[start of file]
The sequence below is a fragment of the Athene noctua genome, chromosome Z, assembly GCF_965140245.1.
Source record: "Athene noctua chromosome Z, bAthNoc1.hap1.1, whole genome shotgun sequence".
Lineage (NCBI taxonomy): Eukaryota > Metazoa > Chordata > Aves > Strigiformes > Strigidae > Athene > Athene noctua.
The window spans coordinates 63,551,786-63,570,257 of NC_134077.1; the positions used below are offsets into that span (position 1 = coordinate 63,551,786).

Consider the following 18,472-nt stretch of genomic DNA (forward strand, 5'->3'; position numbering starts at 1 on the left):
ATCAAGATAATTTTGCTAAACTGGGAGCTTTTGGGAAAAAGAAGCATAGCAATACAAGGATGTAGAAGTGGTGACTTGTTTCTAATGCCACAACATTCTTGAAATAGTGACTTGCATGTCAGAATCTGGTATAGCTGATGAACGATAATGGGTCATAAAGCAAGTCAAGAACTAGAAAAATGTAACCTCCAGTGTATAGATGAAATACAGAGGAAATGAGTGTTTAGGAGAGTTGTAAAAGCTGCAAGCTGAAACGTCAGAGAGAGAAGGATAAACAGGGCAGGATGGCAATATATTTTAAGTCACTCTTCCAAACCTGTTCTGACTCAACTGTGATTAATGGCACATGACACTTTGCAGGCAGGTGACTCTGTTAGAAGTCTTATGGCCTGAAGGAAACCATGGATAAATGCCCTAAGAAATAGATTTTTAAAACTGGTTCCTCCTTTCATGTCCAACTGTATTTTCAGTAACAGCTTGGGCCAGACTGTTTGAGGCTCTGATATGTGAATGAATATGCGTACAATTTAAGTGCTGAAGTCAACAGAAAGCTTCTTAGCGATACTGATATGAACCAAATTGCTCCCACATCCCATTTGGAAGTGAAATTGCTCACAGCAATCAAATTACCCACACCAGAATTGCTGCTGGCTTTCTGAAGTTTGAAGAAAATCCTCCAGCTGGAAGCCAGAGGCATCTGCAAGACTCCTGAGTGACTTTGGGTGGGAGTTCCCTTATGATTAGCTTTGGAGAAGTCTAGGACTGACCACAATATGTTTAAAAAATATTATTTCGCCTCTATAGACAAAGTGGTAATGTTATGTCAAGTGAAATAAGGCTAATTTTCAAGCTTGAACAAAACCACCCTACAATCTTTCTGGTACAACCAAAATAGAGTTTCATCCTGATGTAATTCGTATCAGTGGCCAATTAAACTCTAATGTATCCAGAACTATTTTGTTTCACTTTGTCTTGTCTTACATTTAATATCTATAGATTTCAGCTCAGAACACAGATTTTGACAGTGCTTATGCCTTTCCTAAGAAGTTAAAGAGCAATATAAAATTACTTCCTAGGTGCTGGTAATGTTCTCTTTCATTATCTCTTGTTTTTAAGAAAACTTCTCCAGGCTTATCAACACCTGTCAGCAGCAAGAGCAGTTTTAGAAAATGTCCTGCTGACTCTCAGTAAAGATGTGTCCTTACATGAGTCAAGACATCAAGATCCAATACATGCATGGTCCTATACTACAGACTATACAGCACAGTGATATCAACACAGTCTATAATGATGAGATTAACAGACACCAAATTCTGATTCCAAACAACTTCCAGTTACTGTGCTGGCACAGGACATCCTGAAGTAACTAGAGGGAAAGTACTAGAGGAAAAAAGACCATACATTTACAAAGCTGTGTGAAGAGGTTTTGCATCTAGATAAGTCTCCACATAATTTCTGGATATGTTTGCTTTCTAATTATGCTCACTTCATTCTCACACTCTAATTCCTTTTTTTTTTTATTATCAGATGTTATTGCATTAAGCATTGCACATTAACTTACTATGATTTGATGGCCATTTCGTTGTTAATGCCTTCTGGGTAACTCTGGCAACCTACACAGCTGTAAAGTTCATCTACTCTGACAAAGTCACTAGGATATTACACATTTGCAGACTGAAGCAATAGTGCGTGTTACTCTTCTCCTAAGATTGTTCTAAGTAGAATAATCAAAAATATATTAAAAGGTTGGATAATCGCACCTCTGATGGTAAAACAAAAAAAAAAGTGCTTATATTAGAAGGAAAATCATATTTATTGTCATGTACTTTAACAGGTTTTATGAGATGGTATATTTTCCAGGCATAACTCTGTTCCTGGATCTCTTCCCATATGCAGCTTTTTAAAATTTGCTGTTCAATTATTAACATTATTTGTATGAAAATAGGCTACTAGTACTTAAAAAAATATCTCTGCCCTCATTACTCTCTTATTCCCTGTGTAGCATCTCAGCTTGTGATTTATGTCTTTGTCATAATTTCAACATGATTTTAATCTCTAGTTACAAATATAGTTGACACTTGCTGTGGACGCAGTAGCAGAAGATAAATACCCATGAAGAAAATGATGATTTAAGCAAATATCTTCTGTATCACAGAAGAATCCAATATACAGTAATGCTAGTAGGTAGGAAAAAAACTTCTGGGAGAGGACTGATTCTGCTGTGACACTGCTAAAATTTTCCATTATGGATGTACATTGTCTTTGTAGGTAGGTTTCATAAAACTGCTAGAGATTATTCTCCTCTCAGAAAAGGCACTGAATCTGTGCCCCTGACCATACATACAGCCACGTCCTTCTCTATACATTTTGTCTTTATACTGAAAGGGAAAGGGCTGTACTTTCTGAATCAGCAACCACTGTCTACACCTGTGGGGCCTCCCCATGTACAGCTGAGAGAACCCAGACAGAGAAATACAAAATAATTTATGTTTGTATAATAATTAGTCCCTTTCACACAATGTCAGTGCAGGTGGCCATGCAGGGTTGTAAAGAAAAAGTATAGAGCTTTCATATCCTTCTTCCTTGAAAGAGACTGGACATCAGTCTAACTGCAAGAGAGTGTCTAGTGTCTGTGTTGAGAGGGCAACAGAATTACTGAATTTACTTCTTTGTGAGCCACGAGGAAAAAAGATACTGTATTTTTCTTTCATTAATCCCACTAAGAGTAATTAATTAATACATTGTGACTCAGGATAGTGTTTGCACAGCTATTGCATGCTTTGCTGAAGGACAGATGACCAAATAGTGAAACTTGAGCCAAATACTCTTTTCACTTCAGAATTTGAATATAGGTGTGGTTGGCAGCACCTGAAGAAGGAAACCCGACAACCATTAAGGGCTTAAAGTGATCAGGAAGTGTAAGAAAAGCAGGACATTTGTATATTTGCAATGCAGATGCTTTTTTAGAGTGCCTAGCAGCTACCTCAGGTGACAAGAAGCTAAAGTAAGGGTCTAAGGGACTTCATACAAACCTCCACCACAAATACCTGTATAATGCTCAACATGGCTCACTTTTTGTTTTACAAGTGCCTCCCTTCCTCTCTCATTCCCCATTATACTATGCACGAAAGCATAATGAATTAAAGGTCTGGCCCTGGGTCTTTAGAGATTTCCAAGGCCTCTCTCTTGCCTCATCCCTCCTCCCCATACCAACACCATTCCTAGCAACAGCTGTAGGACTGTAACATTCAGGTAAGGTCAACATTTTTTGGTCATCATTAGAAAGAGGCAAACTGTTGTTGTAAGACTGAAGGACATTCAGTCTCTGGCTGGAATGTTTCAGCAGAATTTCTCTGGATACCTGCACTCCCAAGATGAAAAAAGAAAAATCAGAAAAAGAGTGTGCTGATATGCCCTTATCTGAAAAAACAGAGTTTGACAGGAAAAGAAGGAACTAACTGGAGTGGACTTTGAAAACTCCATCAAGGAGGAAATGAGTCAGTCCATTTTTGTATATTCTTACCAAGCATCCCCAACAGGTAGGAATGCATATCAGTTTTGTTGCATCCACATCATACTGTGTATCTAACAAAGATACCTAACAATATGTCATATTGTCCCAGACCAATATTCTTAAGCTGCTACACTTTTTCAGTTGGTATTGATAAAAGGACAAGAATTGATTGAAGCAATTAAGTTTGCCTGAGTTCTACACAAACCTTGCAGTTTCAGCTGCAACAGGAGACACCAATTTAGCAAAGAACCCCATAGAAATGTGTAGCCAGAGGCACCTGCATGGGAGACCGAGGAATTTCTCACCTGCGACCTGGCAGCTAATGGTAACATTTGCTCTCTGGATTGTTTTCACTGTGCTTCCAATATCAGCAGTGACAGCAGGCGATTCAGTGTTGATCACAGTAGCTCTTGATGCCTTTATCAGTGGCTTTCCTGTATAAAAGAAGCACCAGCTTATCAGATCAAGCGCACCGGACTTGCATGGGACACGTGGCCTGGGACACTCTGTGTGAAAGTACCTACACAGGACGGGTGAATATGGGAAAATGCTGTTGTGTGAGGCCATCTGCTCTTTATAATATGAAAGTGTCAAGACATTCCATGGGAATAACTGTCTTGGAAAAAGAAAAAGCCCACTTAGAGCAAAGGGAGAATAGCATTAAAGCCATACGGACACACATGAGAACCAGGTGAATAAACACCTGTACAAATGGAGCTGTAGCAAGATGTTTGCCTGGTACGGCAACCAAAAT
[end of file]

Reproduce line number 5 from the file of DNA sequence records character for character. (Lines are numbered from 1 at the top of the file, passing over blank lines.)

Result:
Consider the following 18,472-nt stretch of genomic DNA (forward strand, 5'->3'; position numbering starts at 1 on the left):